How to add emphasis in Mandarin Chinese

How to Add EMPHASIS in Chinese (Don’t Change the Tones!)

In Pronunciation by Angel Huang

Mandarin Chinese is a tonal language. When you alter the tone of a word, it affects the meaning.

This simple fact raises an important question:

"If you can’t change the pitch movement... then how do you place emphasis on certain words in a sentence to express emotion or make an important point?"

In this video we break down a number of real examples to show you exactly how it works for each of the four tones

Want to Master Chinese Tones?

How to Add Emphasis in Chinese (Key Takeaways from the Video Above)

In Mandarin Chinese, there are three main ways to emphasise a syllable.

1. Make the syllable longer:

Draaaag out the vowel sound.

2. Make the syllable louder:

Increase the volume.

3. Pronounce the tone of the syllable clearly/fully:

If it’s a first tone, make it really clear that the pitch is high and flat.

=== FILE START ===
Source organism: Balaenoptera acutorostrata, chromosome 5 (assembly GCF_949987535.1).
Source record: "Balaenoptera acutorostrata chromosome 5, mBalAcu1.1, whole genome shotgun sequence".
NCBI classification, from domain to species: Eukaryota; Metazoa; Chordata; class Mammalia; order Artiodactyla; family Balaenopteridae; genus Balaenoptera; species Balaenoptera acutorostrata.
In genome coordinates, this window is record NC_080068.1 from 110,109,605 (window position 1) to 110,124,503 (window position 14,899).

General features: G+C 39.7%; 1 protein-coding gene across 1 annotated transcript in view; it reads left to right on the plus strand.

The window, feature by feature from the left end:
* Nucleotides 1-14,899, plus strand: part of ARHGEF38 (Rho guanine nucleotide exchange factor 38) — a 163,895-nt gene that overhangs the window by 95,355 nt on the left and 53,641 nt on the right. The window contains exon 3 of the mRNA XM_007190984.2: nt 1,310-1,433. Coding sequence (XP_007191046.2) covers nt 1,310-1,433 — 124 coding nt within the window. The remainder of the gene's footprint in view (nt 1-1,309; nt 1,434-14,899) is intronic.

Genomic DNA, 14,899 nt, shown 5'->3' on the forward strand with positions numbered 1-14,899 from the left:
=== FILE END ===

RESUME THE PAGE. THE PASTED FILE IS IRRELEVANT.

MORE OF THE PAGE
If it’s a second tone, make it clear that it’s rising. 

If it’s a third tone... well, we know that in natural speech the third tone is often pronounced as a low tone but when you emphasize a 3rd tone syllable, the pitch often  moves down a little and then rises (i.e. a "full third tone").

If it’s a fourth tone, make it clear that it starts high and falls.

When placing emphasis on a word or phrase that has more than one syllable, native speakers either:

Place more emphasis on one of the syllables than the other(s)


Place roughly the same amount of emphasis on both/all the syllables.

Note: Even if a particular syllable in an emphasized word is made longer or louder than the others, the tones on all the syllables tend to be pronounced clearly.

Want to Master Chinese Tones?

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